Practical ASP.NET

Sorting in the ObjectDataSource

Your users may want to get their data in a specific order -- and not get it all at once. You can control both with the ObjectDataSource (and a little code).

Databinding to tables in single-tier applications has always been easy. ASP.NET's ObjectDataSource does something wonderful: It makes databinding to business objects in n-tier applications just as easy.

Letting users sort a GridView in single-tier databinding applications isn't hard: Just turn on the option in the GridView's SmartTag. You can also let your users sort the rows in a GridView when using the ObjectDataSource -- it only requires a little more work.

Enabling Sorting
As is often the case, turning on functionality in a DataSource and a DataView involves making changes to both controls. For instance, when working with an ObjectDataSource, the Enable Sorting option won't appear in the GridView's SmartTag until you turn on the option in the ObjectDataSource. The option to set isn't obvious: In the Properties window for the ObjectDataSource, you must set the SortParameterName to some string. Once you do that, you'll find that the SmartTag for the GridView has an Enable Sorting option that you can check off.

However, turning on the sort option just enables the user interface support (the column names in the GridView become hyperlinks that the user can click on to sort the rows in the GridView by that column). The actual work of doing the sort is turned over to the factory method of the middle-tier business object so you have to make changes there also. For instance, if you've set the SortParameterName to, say, "MySortExpression," then the factory method that your ObjectDataSource calls must have a parameter called MySortExpression.

After you've set the SortParameterName on the ObjectDataSource and enabled sorting on the GridView, when the user clicks on a column header the value of the column's SortExpression will be passed to the factory method specified in the ObjectDataSource. The default value for each column's SortExpression is the name of the field that the column is bound to.

However, you can change the SortExpression for any column in the Edit Columns dialog. For instance, in a GridView displaying a list of Customer objects, you might want to set the LastName column's SortExpression to "LastName, FirstName." This would position you so that when a user clicks on the LastName column header, you can do a "phone book sort": sort by LastName and FirstName. You can also include the SQL keyword for a descending sort -- for the customer's BirthDate column you might set the SortExpression to "BirthDate DESC."

After configuring the GridView, you can turn your attention to making the changes in your factory method. In addition to whatever parameters you need to retrieve the data for your object, you need that additional string parameter with the name you used in the SortParameterName.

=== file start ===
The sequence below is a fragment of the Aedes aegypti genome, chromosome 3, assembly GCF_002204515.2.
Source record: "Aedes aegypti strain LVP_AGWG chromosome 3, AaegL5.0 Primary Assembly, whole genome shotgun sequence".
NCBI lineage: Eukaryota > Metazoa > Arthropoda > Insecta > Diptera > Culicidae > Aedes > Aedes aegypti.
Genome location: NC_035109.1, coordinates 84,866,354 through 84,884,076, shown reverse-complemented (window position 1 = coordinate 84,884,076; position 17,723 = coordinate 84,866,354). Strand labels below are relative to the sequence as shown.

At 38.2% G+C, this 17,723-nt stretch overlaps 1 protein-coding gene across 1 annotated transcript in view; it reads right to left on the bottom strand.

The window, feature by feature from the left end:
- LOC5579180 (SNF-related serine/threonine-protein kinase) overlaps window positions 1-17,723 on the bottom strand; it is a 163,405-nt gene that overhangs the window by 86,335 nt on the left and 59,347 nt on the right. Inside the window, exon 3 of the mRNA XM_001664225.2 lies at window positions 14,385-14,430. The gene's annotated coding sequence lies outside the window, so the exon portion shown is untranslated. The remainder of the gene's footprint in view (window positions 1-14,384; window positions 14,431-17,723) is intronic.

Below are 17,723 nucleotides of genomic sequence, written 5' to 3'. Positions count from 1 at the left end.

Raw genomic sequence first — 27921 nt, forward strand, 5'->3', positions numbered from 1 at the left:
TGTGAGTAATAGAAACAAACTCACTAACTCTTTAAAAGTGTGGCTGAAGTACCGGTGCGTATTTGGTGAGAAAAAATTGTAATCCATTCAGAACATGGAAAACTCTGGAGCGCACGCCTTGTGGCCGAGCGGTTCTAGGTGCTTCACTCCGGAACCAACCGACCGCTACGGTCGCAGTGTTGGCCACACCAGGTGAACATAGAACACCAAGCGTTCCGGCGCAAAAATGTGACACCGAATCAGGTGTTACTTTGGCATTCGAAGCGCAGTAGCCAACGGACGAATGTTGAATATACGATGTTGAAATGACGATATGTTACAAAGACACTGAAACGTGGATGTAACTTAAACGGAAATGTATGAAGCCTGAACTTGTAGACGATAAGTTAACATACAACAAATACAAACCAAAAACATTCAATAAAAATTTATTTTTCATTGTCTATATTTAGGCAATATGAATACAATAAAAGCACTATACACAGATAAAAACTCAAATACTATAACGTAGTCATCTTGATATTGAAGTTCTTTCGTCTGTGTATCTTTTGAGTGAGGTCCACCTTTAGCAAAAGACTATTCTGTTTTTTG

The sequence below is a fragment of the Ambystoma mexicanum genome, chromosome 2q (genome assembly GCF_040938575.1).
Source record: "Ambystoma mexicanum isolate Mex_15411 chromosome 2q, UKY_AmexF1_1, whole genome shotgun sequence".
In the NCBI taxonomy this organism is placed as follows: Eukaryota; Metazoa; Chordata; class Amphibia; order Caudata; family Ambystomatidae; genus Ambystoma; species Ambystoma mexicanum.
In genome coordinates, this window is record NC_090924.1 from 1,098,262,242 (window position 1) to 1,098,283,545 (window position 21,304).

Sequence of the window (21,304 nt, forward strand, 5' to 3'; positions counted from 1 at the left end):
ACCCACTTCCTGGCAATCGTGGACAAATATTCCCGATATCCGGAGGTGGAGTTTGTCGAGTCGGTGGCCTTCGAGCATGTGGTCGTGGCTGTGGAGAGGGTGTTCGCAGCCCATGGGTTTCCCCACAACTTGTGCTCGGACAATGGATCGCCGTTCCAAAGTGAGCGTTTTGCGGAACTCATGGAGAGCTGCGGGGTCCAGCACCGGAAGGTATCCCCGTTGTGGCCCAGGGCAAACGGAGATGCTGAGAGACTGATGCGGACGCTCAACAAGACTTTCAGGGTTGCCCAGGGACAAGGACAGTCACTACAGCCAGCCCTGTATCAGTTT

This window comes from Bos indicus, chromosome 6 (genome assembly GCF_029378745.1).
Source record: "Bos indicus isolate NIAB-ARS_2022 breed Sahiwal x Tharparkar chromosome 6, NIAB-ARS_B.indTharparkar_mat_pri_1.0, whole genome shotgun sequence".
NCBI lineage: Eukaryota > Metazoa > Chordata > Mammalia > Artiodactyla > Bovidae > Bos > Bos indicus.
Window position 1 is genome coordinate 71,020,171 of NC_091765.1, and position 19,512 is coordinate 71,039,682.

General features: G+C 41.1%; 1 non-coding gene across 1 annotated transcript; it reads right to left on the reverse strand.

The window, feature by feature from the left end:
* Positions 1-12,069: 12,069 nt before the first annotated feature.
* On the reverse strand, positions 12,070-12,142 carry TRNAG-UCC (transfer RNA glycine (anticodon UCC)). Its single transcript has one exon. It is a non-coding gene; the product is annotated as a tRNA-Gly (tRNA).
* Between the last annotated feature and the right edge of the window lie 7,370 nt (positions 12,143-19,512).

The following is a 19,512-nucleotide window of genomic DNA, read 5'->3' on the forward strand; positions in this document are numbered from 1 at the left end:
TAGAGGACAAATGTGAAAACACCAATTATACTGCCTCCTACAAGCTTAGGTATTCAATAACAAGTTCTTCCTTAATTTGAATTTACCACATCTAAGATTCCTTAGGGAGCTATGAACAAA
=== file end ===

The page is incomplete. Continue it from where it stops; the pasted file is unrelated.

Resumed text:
This example accepts an integer parameter called OrderId and a string parameter called MySortExpression. The OrderId parameter is used to retrieve the matching OrderDetail records from the Northwind database. MySortExpression will hold the SortExpression passed from the GridView. If you've been following my suggestions for setting a column's SortExpression, it can be used in the Order By clause of a SQL statement that retrieves your data.

A typical factory method that uses both parameters to create a list of OrderDetail objects would look like this:

Public Shared Function SelectOrderDetailsByOrderId( _
ByVal orderId As Integer, ByVal MySortExpression As String) _
   As List(Of OrderDetail)

Using conn As New System.Data.SqlClient.SqlConnection(connectionString)
            conn.Open()
    Dim SqlStatement As String = _
                  "SELECT * FROM [Order Details] WHERE OrderId = @OrderId"
    Dim comm As System.Data.SqlClient.SqlCommand
    If SortExpression > "" Then
       comm = New System.Data.SqlClient.SqlCommand(SqlStatement & _
                             " Order By " & SortExpression, conn)
    Else
       comm = New System.Data.SqlClient.SqlCommand(SqlStatement, conn)
    End If

    comm.Parameters.Add("@OrderId", Data.SqlDbType.Int).Value = orderId
    Using reader As System.Data.SqlClient.SqlDataReader = _
          comm.ExecuteReader(Data.CommandBehavior.SingleResult And _  
          Data.CommandBehavior.CloseConnection)
       Dim ods As New List(Of OrderDetail)
       Dim RecCount As Integer

       While reader.Read()
           Dim od As OrderDetail = CreateOrderDetailFromReader(reader)
           ods.Add(od)
       End While
       Return ods
    End Using
  End Using
End Function

About the Author

Peter Vogel is a system architect and principal in PH&V Information Services. PH&V provides full-stack consulting from UX design through object modeling to database design. Peter tweets about his VSM columns with the hashtag #vogelarticles. His blog posts on user experience design can be found at http://blog.learningtree.com/tag/ui/.

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